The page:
Expertise in Multiple Fields Of Study
Wediko’s commitment to improving the lives of vulnerable youth is illustrated not only in our direct service programs, but also in our continuing investment in scholarly and applied research. A wide range of publications, dissertations, and presentations have been based on studies at Wediko, allowing clinical researchers and practitioners to access the robust learning environments at Wediko. Publications are featured in noteworthy journals, such as the Journal of Abnormal Child Psychology, the Journal of Personality and Social Psychology, Disability Studies Quarterly, and many more.
Current Wediko Research
Since 2014, the Wediko New York office has been running a comprehensive program evaluation to better understand student outcomes in school-based mental health programming. Specifically, the research has looked at the intersection of social and emotional learning (SEL) and the known effects of student trauma in urban, low-income students using the Adverse Childhood Experiences (ACE) Questionnaire. The first phase of this program evaluation, under the direction of Johanna Creswell Báez, Ph.D., LCSW and Kristen Renshaw, LCSW, looked at these outcomes in one case study school, New Directions Secondary School. The evaluation has expanded to include two additional schools. Data will be collected over time to fully understand the impact of Wediko’s school-based programs longitudinally. Current findings have been presented at the annual Advancing School Mental Health Conference and the International Society for Traumatic Stress Studies annual conference.
Since 2012, Wediko Children’s Services has been developing an online application to inform behavioral interventions for children. Wediko launched a pilot of the Checklist Data Tracker during the 2013 Wediko Summer Program, under the direction of Winslow Robinson, LCSW. The project enables the digital use of a time-tested tool, the Wediko Cognitive Behavior Checklist, to collect and analyze data to identify rates and patterns of both positive (or desired) and problem behavior. This project empowers data-driven decision-making for effective and efficient action planning. The pilot has expanded and is now being customized for use at Wediko School.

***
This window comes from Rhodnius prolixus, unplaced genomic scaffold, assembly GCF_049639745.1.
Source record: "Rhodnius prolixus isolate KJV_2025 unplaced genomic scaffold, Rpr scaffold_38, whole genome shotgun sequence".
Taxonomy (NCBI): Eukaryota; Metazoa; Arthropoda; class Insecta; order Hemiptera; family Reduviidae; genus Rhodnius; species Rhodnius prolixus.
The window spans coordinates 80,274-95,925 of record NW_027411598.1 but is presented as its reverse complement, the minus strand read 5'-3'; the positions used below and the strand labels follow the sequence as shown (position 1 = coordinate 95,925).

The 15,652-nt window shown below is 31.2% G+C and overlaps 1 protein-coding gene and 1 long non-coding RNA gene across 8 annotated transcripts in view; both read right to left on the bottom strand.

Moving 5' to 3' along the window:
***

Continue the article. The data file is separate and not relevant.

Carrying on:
Wediko’s Executive Director, Amy C. Sousa, Ph.D., was recently published in Disability Studies Quarterly, Her article, entitles “Crying Doesn’t Work: Emotion and Parental Involvement of Working Class Mothers Raising Children with Developmental Disabilities,” sheds light on the varying interactions between the low income mothers interviewed and the institutions they rely on to provide services for their students, with emphasis on how income and emotionality inform their reactions to school demands.
The Wediko School’s Clinical Phase Model was featured in the Journal Of Contemporary Social Services. The article, written by Johanna Creswell Baez,Ph.D., LCSW, highlights how the Wediko School successfully incorporates family therapy into their clinical phase model of student treatment. Creswell Baez identifies a need for holistic clinical work in family systems to support children and demonstrates how the Wediko School integrates familial treatment into residential structure.